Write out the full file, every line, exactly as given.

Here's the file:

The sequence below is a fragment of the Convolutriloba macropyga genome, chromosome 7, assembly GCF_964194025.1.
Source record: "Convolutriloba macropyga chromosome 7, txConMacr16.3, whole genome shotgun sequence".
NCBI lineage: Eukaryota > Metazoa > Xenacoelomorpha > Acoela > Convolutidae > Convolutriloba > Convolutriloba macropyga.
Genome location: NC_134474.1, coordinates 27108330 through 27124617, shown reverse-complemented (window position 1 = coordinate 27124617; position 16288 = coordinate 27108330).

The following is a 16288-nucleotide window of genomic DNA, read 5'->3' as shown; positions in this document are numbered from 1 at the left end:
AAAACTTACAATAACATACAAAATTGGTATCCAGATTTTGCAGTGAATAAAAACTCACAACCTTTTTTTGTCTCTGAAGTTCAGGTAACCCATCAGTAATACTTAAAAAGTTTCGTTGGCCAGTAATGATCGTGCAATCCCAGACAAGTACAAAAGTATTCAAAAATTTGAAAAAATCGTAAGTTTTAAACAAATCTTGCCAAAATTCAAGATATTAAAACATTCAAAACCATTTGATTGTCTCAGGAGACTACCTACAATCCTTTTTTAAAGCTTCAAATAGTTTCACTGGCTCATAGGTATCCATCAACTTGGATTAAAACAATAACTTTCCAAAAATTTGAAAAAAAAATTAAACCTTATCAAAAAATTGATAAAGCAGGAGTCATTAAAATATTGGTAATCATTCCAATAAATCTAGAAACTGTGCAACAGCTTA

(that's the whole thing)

The sequence below is a fragment of the Convolutriloba macropyga genome, chromosome 7, assembly GCF_964194025.1.
Source record: "Convolutriloba macropyga chromosome 7, txConMacr16.3, whole genome shotgun sequence".
NCBI lineage: Eukaryota > Metazoa > Xenacoelomorpha > Acoela > Convolutidae > Convolutriloba > Convolutriloba macropyga.
Genome location: NC_134474.1, coordinates 27108330 through 27124617, shown reverse-complemented (window position 1 = coordinate 27124617; position 16288 = coordinate 27108330).

The following is a 16288-nucleotide window of genomic DNA, read 5'->3' as shown; positions in this document are numbered from 1 at the left end:
AAAACTTACAATAACATACAAAATTGGTATCCAGATTTTGCAGTGAATAAAAACTCACAACCTTTTTTTGTCTCTGAAGTTCAGGTAACCCATCAGTAATACTTAAAAAGTTTCGTTGGCCAGTAATGATCGTGCAATCCCAGACAAGTACAAAAGTATTCAAAAATTTGAAAAAATCGTAAGTTTTAAACAAATCTTGCCAAAATTCAAGATATTAAAACATTCAAAACCATTTGATTGTCTCAGGAGACTACCTACAATCCTTTTTTAAAGCTTCAAATAGTTTCACTGGCTCATAGGTATCCATCAACTTGGATTAAAACAATAACTTTCCAAAAATTTGAAAAAAAAATTAAACCTTATCAAAAAATTGATAAAGCAGGAGTCATTAAAATATTGGTAATCATTCCAATAAATCTAGAAACTGTGCAACAGCTTA